This algorithm has March Madness on lockdown

Tired of constantly, mindlessly switching channels? So is Thuuz.


AJ Dellinger


Published Mar 16, 2015   Updated May 29, 2021, 7:24 am CDT

There’s under a minute to play, two points separate the teams, and a birth to the NCAA National Championship game on the line. Thousands of people grab remotes, flipping the channel, hoping to catch the final moments of the dramatic game. They couldn’t have seen such an intense conclusion coming.

Thuuz saw it coming a mile away.

The mobile application developed by Warren Packard acts as an engaged sports fanatic, watching the scores tick across the wire and alerting users when there’s a game worth watching.

Made to point people to the most dramatic moments sports have to offer, Thuuz was actually born out of boredom. Packard, a Chicago native living in San Francisco, was watching his hometown Bears take on his adopted team, the 49ers.

“For some reason, this game—which I had every reason to love—was poorly played and incredibly dull to watch,” Packard told the Daily Dot. “Of course, I was extremely disappointed, especially after committing my time to watch the game and passing on an assortment of other games that I could have been watching.”

From the frustration of Jay Cutler interceptions came the spark for Thuuz. “I started thinking about how great it would be for a service to ‘tap me on the shoulder’ whenever an exciting game was taking place,” Packard said. “That was the genesis of Thuuz.”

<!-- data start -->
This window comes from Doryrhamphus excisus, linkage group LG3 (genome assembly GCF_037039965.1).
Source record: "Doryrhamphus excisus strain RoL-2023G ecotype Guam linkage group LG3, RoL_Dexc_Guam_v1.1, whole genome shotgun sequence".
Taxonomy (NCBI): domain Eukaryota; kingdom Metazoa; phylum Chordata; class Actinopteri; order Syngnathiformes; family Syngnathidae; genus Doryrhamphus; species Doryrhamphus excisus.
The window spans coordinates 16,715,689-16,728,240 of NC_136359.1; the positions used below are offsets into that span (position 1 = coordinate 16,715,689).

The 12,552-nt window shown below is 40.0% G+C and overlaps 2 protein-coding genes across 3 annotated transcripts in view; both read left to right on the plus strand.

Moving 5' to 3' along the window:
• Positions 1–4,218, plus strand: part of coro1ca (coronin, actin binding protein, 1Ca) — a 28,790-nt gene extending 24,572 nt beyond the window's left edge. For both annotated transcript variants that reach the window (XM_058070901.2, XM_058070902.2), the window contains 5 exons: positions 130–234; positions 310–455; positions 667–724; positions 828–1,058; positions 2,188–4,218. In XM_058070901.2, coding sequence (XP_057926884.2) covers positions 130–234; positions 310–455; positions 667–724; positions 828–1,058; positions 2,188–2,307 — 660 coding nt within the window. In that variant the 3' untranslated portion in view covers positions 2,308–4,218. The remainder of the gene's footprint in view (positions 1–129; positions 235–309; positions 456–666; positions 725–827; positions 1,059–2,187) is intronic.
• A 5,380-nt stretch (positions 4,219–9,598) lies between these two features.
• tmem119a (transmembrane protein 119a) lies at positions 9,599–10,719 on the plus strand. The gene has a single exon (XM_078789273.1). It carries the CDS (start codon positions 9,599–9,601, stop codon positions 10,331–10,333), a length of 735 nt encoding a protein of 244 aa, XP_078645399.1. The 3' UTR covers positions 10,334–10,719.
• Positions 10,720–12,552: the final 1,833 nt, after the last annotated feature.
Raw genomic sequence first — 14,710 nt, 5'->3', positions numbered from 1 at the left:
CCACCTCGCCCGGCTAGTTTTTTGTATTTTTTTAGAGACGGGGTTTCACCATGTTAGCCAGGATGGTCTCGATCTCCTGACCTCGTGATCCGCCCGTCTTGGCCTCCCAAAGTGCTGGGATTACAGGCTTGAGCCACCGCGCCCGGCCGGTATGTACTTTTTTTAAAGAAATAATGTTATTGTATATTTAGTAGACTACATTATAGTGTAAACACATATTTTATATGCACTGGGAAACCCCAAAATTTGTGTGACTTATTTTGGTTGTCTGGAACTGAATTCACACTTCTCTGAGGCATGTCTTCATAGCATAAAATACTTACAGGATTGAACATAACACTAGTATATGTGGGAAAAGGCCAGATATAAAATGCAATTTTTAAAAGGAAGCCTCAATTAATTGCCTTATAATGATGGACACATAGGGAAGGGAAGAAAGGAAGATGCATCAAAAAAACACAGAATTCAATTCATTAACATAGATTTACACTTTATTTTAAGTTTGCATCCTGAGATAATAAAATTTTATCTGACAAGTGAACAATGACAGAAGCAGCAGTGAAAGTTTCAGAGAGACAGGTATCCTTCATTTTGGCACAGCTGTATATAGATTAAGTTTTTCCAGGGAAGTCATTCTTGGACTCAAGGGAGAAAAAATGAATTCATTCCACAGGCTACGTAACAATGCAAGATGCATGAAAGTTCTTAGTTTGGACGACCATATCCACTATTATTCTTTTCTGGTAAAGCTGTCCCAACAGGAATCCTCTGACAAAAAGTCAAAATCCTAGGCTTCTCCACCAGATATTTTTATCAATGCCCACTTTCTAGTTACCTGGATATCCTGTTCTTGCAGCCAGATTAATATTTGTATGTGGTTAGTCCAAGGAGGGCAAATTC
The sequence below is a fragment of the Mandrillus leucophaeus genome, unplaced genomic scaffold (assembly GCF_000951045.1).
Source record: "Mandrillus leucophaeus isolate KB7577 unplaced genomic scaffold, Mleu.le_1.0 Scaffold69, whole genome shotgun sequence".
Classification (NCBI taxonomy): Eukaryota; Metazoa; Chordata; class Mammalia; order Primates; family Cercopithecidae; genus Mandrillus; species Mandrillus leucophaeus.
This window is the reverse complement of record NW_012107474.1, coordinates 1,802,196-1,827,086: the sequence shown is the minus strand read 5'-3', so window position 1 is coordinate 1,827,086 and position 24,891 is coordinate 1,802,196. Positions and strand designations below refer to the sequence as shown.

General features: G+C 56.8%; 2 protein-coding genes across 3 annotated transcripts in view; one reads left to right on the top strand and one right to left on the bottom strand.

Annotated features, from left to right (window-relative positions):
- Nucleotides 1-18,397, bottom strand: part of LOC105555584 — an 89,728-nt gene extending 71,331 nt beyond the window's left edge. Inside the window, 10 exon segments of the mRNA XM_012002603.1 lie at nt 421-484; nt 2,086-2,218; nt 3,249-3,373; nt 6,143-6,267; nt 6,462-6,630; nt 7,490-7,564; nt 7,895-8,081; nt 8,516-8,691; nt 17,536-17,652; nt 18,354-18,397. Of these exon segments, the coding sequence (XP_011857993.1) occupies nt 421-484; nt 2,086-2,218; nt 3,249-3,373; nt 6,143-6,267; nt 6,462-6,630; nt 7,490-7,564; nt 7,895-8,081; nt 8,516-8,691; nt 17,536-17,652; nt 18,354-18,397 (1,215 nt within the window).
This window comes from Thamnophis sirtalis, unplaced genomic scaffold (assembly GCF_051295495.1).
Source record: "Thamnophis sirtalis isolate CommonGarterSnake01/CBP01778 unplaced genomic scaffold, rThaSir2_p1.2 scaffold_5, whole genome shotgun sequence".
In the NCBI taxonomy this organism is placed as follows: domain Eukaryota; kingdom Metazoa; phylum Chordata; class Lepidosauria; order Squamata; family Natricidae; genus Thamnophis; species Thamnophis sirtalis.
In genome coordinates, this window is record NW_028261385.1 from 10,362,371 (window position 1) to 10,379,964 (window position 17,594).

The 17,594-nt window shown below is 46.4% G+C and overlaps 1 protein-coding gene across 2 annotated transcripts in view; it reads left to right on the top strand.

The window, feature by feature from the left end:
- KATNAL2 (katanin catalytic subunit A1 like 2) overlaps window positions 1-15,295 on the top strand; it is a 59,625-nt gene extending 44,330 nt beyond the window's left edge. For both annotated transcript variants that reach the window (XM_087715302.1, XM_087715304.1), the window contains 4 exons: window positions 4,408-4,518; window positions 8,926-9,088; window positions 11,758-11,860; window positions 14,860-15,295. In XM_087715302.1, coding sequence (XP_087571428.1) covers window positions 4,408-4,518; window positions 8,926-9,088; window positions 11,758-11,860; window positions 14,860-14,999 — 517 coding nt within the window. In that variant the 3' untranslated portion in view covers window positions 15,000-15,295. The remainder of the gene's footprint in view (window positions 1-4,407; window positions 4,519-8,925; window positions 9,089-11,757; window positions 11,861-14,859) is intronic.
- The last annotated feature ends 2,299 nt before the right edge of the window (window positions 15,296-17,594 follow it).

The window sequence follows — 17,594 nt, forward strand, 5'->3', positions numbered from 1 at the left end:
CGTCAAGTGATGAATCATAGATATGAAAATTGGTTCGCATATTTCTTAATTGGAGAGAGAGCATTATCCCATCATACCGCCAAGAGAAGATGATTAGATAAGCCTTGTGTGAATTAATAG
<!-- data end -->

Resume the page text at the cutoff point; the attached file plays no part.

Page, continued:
Of course, anyone can keep track of a close game. But, as we continue to learn from the development of advanced statistics, the box score often doesn’t tell the full story. That’s why Packard has fine-tuned Thuuz to read into way more than just the score differential and alerts its users when a game is getting good.

Six individual factors are crunched and analyzed by the algorithm that powers Thuuz: pace, parity, novelty, momentum, context, and social buzz. “Thuuz pulls these six different perspectives together to generate a dynamic excitement rating—on a zero to 100 scale, where the average game rating is a 50—for every moment of every game,” explained Packard.

All of these individual ratings weigh differently within the algorithm. It’s not just about catching a close game between the best teams; Thuuz wants to point users to events worth watching, the watercooler moments of sports. “A baseball game that is 10‐0 will be extremely exciting if the dominant pitcher is in the midst of pitching a perfect game. Similarly, a basketball game between two marginal teams that has seen 22 lead changes and is in the second overtime will garner a high excitement rating,” Packard said.


Each one of the factors involved requires in a wealth of data that must be processed to create the ratings. Pace, for example, looks at the number of shots taken or points score on a per-minute basis—the faster the game moves, the more exciting it’s likely to be. Parity points to upsets or well-matched opponents—a 15 seed in the NCAA Tournament about to knock off the two seed, or the two top teams in a division playing for a chance at the conference crown.